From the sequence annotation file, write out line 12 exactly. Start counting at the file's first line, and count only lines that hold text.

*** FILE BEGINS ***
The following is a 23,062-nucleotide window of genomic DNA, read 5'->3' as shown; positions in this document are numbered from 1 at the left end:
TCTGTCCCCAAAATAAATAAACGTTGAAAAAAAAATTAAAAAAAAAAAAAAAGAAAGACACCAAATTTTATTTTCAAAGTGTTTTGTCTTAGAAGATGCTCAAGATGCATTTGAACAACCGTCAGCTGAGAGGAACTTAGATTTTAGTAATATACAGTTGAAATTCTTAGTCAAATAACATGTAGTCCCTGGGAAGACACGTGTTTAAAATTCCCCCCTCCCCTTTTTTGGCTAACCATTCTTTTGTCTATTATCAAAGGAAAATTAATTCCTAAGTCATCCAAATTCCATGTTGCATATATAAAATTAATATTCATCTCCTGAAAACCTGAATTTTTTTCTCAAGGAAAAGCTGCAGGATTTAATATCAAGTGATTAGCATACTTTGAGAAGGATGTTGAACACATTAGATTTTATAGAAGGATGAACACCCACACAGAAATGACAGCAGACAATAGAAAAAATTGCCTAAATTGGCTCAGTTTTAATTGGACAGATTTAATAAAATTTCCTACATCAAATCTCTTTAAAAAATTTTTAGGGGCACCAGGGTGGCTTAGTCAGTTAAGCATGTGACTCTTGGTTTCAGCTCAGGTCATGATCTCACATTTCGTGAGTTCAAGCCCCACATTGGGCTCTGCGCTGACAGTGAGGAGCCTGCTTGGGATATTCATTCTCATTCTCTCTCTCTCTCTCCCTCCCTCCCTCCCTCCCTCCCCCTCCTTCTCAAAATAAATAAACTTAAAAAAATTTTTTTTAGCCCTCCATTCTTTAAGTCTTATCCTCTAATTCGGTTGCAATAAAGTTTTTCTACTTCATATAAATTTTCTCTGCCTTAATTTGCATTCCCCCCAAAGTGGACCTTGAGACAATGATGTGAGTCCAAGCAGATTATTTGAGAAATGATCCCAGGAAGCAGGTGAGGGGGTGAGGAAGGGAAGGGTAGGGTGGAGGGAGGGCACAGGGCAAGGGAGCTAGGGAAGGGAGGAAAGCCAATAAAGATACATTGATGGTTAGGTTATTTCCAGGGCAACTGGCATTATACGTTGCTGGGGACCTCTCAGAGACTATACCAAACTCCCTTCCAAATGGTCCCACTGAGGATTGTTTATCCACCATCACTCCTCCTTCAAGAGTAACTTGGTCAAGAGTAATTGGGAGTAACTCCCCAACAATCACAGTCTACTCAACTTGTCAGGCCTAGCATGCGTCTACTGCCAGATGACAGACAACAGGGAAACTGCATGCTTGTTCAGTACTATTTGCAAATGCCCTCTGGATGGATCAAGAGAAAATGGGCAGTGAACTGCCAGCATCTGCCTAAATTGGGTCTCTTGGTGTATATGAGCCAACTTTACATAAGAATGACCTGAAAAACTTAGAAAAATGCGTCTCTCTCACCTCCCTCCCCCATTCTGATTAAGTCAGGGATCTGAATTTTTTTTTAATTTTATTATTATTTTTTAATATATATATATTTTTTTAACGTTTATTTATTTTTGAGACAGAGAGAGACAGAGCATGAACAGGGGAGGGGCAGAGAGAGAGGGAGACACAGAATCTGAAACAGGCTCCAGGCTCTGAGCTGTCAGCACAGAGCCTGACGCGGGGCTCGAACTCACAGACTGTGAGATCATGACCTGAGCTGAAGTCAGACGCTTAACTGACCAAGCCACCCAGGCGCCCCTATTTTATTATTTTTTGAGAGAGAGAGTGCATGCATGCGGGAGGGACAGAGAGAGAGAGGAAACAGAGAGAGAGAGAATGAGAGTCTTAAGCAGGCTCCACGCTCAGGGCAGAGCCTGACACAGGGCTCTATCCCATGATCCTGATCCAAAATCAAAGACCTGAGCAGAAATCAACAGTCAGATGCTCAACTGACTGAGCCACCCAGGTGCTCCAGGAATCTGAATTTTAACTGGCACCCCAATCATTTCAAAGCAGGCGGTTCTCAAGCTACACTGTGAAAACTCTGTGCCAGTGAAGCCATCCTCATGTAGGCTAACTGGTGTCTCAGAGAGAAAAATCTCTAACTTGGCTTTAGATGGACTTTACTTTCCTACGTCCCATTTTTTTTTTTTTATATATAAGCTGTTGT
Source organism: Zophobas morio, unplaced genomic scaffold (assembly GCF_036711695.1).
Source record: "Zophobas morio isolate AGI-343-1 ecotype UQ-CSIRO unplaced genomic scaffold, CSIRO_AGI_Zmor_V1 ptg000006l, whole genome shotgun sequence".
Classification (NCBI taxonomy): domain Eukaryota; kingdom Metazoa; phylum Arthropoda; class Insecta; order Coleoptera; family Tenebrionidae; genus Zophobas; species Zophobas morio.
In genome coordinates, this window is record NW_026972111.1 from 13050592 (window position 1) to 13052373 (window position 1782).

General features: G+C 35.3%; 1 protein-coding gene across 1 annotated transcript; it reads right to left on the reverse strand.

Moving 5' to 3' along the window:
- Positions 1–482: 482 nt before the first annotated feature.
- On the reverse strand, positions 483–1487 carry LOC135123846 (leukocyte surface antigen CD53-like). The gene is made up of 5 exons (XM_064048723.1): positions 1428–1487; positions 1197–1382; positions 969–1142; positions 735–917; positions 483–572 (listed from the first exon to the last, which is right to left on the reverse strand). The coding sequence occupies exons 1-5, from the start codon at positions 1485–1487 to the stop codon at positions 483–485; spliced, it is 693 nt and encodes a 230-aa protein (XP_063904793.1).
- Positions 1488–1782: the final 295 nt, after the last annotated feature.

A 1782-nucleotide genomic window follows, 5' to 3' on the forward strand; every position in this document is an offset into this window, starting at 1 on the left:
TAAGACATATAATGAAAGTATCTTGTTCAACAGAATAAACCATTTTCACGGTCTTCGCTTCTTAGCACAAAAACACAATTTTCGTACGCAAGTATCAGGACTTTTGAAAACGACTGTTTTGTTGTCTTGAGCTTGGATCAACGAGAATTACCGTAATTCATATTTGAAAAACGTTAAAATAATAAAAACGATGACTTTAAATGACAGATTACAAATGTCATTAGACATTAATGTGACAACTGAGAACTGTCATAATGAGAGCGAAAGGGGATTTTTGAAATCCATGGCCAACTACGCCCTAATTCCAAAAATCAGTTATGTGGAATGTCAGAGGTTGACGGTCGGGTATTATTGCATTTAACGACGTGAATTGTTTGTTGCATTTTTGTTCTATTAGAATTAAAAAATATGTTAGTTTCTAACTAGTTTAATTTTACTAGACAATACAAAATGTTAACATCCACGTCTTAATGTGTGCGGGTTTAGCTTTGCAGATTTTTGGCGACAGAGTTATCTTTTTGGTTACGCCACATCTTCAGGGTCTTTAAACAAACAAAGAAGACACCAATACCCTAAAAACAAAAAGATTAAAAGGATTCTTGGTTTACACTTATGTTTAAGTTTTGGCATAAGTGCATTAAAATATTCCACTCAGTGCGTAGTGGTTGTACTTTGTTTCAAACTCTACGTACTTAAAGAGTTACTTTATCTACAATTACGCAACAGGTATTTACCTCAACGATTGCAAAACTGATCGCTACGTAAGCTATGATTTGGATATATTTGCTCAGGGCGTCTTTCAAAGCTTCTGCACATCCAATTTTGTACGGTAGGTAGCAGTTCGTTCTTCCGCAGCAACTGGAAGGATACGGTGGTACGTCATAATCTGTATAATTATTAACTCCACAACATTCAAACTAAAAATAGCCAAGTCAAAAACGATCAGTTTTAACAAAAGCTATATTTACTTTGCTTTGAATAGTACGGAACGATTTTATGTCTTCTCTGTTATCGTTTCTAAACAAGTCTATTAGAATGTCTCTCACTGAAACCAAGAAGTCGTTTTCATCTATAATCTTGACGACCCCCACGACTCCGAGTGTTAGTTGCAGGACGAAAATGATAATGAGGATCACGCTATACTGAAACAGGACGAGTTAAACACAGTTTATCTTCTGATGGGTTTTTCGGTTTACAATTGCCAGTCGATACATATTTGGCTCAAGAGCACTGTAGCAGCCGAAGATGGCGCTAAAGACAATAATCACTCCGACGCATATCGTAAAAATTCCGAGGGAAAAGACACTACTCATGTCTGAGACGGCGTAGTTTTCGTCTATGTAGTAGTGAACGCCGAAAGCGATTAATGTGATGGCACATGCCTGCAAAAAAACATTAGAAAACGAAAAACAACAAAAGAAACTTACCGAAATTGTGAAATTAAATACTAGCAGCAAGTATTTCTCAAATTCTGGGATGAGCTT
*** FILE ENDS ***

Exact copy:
A 1782-nucleotide genomic window follows, 5' to 3' on the forward strand; every position in this document is an offset into this window, starting at 1 on the left: